The numbers of Cumberbatchs in the map above shows how densely populated the surname Cumberbatch is in the highlighted counties of England. The density of a surname shows how concentrated the surname is, in any one location at that time, compared to the national average. A density equal to ‘1’ indicates an even distribution, i.e. equivalent to the national average. A density greater than ‘1’ indicates a higher, than normal, concentration of the surname. This could indicate the place of origin of the surname, or just a more fertile bunch of families.
For instance, there are 18 times more CUMBERBATCHs, well CUMBERPATCHs, in Northamptonshire than the national average population there. These are mostly CUMBERPATCHs, see below. 7 times for Staffordshire and 5 times for Cheshire.
The density of Cumberbatchs suggest a prolific concentration in:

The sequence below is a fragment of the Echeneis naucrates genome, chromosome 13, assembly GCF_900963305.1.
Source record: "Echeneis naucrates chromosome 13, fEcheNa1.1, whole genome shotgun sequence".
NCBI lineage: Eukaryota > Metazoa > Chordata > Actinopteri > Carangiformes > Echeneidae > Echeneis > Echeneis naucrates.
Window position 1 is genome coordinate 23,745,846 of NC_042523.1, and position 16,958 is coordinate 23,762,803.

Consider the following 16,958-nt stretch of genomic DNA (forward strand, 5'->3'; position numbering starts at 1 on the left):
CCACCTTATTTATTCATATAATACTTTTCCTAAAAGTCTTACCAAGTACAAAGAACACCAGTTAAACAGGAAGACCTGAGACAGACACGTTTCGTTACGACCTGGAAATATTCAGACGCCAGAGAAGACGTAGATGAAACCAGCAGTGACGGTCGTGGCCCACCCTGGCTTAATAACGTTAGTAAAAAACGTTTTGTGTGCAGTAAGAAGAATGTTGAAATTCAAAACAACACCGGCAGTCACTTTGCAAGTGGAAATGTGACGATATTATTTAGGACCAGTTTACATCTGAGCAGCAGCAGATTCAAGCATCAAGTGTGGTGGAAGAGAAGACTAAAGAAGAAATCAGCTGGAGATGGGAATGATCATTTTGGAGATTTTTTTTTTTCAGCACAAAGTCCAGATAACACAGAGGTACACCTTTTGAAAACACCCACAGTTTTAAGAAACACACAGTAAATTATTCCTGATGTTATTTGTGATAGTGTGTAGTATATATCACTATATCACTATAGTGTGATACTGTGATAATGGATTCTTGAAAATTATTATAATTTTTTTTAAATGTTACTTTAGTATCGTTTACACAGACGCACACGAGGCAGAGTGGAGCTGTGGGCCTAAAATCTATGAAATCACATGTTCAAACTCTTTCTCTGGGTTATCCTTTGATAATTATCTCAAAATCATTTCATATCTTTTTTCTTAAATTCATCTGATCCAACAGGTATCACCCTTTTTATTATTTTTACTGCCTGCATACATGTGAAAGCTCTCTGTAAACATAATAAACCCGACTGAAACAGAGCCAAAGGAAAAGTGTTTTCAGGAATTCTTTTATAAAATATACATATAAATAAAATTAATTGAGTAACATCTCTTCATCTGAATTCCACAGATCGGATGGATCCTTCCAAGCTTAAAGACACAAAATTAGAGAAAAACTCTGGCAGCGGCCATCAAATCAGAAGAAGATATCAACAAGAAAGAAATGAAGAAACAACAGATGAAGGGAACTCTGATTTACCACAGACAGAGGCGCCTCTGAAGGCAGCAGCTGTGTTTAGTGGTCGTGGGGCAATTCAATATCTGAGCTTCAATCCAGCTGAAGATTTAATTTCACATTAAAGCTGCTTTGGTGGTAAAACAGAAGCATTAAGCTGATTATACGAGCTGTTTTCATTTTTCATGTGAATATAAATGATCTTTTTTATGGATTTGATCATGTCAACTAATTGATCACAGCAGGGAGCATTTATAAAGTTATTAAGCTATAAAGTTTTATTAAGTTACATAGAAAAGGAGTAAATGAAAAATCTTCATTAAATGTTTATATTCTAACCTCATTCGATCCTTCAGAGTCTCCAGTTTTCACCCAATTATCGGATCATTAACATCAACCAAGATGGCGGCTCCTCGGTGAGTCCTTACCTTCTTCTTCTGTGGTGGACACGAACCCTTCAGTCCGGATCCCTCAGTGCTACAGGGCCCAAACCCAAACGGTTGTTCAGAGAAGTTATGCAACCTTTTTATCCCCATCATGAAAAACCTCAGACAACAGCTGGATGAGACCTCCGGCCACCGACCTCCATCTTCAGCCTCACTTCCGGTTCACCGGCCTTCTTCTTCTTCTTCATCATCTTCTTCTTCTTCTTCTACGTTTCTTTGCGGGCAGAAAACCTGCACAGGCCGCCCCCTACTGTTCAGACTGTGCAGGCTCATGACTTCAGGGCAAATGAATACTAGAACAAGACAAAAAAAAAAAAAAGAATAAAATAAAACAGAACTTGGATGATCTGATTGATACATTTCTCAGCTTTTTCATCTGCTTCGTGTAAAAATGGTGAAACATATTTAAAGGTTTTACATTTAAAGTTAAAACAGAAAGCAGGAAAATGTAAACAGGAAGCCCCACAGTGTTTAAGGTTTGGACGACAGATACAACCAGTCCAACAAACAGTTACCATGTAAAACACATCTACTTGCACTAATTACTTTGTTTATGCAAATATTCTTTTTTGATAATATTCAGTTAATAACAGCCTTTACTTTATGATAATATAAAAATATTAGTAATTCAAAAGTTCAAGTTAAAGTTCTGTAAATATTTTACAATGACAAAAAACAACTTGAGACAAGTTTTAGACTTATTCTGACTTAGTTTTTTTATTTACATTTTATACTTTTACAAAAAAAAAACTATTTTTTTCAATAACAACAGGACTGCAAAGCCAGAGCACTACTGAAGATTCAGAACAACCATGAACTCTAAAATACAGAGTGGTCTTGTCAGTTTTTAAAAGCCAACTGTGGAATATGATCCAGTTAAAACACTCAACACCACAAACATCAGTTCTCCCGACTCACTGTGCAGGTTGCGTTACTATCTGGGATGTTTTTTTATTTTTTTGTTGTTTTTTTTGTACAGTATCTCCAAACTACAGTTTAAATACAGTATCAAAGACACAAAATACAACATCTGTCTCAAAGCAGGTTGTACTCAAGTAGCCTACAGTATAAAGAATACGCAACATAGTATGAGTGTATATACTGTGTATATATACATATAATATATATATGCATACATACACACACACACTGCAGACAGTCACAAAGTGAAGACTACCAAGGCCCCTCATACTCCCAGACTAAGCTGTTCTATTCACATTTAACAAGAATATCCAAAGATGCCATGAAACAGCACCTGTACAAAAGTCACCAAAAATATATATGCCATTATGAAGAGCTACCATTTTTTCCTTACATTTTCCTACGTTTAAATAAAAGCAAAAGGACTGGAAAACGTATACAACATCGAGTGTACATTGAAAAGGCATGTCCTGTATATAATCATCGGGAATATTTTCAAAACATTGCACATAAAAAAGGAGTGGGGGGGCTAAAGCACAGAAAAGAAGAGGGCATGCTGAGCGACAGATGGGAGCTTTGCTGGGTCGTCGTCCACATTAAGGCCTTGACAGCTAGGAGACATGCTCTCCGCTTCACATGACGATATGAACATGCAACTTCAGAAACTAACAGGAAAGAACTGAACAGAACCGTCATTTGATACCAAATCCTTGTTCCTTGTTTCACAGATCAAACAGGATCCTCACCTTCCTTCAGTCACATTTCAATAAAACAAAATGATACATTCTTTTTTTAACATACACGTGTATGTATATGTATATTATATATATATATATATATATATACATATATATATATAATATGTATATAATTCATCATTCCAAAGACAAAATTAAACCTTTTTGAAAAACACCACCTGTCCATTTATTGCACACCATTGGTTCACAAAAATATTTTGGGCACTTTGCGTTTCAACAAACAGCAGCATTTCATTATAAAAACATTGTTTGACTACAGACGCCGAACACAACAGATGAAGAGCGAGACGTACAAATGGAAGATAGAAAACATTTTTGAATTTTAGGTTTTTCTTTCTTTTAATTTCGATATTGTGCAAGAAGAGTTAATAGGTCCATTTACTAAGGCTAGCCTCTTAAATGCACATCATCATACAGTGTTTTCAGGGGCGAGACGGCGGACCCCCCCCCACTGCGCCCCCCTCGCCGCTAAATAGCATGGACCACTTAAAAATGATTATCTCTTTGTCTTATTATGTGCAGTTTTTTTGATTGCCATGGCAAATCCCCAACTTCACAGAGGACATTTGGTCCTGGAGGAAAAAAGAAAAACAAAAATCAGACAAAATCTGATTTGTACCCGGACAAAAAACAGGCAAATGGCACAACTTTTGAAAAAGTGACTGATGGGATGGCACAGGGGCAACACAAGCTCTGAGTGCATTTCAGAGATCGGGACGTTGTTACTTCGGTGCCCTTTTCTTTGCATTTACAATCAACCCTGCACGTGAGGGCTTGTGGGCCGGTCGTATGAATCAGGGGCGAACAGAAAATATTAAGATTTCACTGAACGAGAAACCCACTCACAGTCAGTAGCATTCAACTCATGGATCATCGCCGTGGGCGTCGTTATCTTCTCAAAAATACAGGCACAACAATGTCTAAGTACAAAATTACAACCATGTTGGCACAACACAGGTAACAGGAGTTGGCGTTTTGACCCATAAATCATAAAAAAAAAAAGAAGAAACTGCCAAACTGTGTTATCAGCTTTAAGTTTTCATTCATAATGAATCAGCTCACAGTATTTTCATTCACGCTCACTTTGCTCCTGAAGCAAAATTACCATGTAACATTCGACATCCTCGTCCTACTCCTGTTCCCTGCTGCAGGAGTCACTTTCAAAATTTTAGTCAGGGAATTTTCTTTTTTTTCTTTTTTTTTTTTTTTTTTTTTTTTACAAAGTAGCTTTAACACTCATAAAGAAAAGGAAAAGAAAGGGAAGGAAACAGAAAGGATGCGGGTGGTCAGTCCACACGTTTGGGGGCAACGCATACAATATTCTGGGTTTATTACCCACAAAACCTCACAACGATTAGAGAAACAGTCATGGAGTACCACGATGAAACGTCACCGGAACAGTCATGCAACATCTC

- Northamptonshire 18x the national average
- Huntingdonshire 8x
- Staffordshire 7x
- Cheshire 5
Northamptonshire: 108 – 17 times the national average density; the home of Cumberpatch = 97.2%
- 103 CUMBERPATCH
- 2 CUMBERLEGE
- 1 CUMBERLIDGE
- 1 CUMBERPACH
- 1 CUMPERPATCH
Most were born in Northamptonshire.
Huntingdonshire : 10x the national average density
- 1 family of 8 CUMBLIDGE
- 2 CUMBLEDGE
All were born in Huntingdonshire. A ‘large’ concentration in a small county is misleading
Staffordshire: 154 – 7 times the national average density
- 27 CUMBERBIRCH
- 26 CUMBERLIDGE
- 23 CUMBERBATCH
- 19 COMBERBACH
- 9 CUMBERBACH
- Other variants
Cheshire: 66 – 4 times the national average density
- 27 CUMBERBIRCH
- 15 COMBERBACH
- 15 CUMBERBATCH
- 6 CUMBERLIDGE
- Other variants
1881 Surname variants
- CUMBERLIDGE 146
- CUMBERBATCH 114
- CUMBERPATCH 109
- CUMBERBIRCH 65
- CUMBERLEDGE 46
- COMBERBACH 45
- CUMBERBACH 25
- CUMBERBEACH 22
- CUMBLIDGE 19
- CUMBERLEGE 18
- CAMBERLIDGE 14
- CUMBERLIGE 6
- COMBERBASH 3
- CUMBERBACK 3
- CUMBERBATH 3
- CUMBERLATCH 3
- CUMBERLODGE 3
- CUMERLIDGE 3
- COMBERLEGE 2
- CUMBERFATCH 2
- CUMBLEDGE 2
- CAMBERBATCH 1
- CAMBERLEDGE 1
- COMBERBACK 1
- COMBERBEACH 1
- CUMBERL 1
- CUMBERLAGE 1
- CUMBERLITCH 1
- CUMBERPACH 1
- CUMBERTH 1
- CUMPERPATCH 1
- Total 663